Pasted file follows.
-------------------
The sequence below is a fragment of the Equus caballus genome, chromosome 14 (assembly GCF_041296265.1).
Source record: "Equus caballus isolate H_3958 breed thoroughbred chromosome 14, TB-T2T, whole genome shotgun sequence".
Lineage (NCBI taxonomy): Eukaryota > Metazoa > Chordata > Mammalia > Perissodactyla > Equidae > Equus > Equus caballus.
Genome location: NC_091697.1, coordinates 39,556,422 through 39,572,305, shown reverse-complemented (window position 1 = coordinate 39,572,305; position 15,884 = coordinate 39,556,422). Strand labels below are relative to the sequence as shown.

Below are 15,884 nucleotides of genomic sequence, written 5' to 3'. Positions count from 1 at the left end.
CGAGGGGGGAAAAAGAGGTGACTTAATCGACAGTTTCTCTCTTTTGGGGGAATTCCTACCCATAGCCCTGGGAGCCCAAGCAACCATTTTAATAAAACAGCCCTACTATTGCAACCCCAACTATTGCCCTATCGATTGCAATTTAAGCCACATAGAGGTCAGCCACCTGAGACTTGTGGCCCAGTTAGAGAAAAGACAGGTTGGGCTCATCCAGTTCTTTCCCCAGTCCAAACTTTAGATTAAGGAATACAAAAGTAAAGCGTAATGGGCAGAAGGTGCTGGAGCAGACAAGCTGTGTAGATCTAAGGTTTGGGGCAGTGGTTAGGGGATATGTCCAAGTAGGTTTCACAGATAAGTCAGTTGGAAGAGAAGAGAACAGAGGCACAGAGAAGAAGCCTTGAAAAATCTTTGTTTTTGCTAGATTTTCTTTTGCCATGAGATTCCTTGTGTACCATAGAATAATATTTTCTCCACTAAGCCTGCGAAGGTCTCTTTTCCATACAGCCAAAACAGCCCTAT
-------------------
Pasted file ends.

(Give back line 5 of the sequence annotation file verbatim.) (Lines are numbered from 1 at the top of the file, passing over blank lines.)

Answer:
Below are 15,884 nucleotides of genomic sequence, written 5' to 3'. Positions count from 1 at the left end.